The dreary wastes of Angel Meadow. Down Angel Street, with its pestiferous lodging houses, with its bawds and bullies, its thieves and beggars, one had need to visit such a place when the sun is high in the heavens. When night falls I had rather enter an enemy’s camp during the time of war than venture near such dens of infamy and wretchedness, but the poor live here and die here.
The Spy, 1893
Published by angelmeadowbook
Step into the Victorian underworld of Angel Meadow, the vilest and most dangerous slum of the Industrial Revolution. In the shadow of the world's first cotton mill, 30,000 souls trapped by poverty are fighting for survival as the British Empire is built upon their backs. Thieves and prostitutes keep company with rats in overcrowded lodging houses and deep cellars on the banks of a black river, the Irk. Gangs of 'scuttlers' stalk the streets in pointed, brass-tripped clogs. Those who evade their clutches are hunted down by cholera and tuberculosis. Lawless drinking dens and a cold slab in the dead house provide the only relief from this filthy and frightening world. Journalist Dean Kirby takes readers on a hair-raising journey through the alleyways, gin palaces and underground vaults of the nineteenth century Manchester slum considered so diabolical it was re-christened 'hell upon earth' by Friedrich Engels in 1845. Enter Angel Meadow if you dare... Angel Meadow will be published by Pen and Sword on 28 February, 2016. See my website for details. View all posts by angelmeadowbook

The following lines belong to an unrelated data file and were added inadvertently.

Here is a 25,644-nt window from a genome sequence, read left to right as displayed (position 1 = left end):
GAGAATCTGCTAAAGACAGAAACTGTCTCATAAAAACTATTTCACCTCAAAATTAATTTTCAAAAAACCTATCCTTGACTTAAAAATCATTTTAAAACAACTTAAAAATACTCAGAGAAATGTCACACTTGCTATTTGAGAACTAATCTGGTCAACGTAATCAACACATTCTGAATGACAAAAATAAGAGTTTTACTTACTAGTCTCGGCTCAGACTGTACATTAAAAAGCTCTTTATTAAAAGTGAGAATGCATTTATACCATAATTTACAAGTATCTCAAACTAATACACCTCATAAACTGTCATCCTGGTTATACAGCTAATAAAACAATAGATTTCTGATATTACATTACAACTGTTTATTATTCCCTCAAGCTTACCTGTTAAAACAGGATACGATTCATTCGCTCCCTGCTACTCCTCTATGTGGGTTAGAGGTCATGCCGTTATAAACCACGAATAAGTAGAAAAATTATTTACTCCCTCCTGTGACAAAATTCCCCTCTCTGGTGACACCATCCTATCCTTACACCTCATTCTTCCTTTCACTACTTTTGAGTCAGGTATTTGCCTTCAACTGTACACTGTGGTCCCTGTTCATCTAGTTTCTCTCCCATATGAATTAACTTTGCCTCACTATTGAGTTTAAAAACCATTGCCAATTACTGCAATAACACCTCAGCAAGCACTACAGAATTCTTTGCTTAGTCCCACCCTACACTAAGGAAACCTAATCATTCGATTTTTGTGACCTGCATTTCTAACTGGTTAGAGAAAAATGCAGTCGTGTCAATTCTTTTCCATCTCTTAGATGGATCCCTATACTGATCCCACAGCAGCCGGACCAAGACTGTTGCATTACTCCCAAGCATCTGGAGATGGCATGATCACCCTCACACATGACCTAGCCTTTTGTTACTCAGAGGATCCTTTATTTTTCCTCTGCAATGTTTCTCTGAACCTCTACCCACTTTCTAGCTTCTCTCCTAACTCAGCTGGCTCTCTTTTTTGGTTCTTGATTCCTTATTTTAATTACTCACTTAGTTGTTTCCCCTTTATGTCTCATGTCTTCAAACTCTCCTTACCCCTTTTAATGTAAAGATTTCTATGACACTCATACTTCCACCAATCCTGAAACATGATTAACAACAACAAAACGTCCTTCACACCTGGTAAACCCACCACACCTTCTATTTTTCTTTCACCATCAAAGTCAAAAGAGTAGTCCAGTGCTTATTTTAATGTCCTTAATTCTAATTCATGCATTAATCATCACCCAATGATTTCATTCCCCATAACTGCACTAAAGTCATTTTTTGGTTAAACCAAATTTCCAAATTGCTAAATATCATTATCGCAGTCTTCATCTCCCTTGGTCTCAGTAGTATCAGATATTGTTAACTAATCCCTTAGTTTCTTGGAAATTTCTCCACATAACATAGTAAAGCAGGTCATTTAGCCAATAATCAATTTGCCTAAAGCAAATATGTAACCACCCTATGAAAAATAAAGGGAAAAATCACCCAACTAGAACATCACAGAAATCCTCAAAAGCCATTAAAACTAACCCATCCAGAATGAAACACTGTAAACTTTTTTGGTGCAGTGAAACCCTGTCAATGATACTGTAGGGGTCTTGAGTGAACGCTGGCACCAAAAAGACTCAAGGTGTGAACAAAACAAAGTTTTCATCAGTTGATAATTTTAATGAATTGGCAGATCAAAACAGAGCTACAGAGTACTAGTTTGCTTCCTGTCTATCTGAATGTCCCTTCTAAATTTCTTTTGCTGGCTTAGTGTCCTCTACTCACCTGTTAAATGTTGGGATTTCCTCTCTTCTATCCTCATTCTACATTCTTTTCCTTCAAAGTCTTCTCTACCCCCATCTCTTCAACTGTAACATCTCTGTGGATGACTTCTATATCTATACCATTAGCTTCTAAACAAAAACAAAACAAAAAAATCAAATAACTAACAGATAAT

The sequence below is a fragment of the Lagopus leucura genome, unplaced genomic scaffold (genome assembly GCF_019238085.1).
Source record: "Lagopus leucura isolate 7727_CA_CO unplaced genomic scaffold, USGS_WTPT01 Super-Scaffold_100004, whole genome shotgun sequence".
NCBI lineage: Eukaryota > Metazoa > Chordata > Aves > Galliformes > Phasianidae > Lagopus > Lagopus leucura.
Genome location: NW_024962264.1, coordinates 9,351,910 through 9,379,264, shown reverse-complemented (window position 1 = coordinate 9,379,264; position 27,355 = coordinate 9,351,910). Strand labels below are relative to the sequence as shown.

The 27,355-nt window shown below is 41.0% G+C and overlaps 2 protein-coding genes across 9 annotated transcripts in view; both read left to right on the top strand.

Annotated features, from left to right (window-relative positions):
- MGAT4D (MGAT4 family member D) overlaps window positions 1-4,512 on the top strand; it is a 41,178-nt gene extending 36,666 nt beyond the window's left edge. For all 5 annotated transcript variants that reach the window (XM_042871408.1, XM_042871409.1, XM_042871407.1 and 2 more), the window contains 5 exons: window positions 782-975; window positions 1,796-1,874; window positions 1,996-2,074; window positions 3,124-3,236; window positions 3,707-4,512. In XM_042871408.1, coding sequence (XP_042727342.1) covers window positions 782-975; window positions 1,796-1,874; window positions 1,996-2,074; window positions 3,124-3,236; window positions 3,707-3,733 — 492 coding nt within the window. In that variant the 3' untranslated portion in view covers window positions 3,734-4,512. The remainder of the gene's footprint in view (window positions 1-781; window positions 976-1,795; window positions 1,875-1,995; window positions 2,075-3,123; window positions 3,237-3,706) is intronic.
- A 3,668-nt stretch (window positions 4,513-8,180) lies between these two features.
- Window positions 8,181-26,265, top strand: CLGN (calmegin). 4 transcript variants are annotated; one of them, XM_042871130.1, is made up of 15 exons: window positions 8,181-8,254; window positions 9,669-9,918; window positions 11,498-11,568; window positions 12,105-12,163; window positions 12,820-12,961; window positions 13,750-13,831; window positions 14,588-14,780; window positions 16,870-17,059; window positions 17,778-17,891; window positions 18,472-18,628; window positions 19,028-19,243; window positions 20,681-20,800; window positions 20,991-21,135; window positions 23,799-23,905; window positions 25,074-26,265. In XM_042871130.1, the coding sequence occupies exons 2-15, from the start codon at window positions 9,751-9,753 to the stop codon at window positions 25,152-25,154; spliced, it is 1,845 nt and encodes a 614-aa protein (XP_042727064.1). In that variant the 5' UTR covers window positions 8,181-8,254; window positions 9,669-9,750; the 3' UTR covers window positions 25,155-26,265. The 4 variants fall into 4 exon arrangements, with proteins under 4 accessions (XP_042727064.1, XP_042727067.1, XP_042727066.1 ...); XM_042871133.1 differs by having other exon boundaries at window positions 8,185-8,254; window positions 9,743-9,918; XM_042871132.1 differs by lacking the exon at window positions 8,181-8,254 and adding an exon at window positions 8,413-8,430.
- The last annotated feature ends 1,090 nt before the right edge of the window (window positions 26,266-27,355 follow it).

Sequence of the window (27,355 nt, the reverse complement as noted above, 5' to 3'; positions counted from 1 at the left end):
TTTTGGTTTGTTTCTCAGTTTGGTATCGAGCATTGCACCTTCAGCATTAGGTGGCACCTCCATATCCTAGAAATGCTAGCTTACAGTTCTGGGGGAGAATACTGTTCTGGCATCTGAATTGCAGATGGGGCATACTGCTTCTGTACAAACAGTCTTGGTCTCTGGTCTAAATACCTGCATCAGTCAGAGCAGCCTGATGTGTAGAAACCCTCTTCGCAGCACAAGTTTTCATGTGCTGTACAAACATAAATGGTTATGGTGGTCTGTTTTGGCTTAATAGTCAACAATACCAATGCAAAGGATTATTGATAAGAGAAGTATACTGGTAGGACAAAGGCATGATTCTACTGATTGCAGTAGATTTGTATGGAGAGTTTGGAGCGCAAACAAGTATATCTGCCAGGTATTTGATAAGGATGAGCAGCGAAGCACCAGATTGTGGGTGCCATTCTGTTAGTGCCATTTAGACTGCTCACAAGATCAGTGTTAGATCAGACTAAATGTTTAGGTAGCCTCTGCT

1 thought on “The Spy, 1893”
I was intrigued by the quotation about Victorian Angel Meadow on your website that seems to have first appeared in an anonymous article in The Spy magazine in 1893. I am currently writing a chapter in a book about Cheshire true crimes of the 19th century which touches on the ‘hell upon earth’ that was Angel Meadow, and in particular Angel Street. I cannot, however, locate any information about the actual magazine (though there is on the net mentions of Spy magazine, which was a late 20th century American publication). Can you tell me anything more about the origin of this quote and about the magazine concerned. I point out that my modest effort in no way impinges on your obviously far more detailed story of the ‘Medda’. With many thanks, Derek Yarwood.
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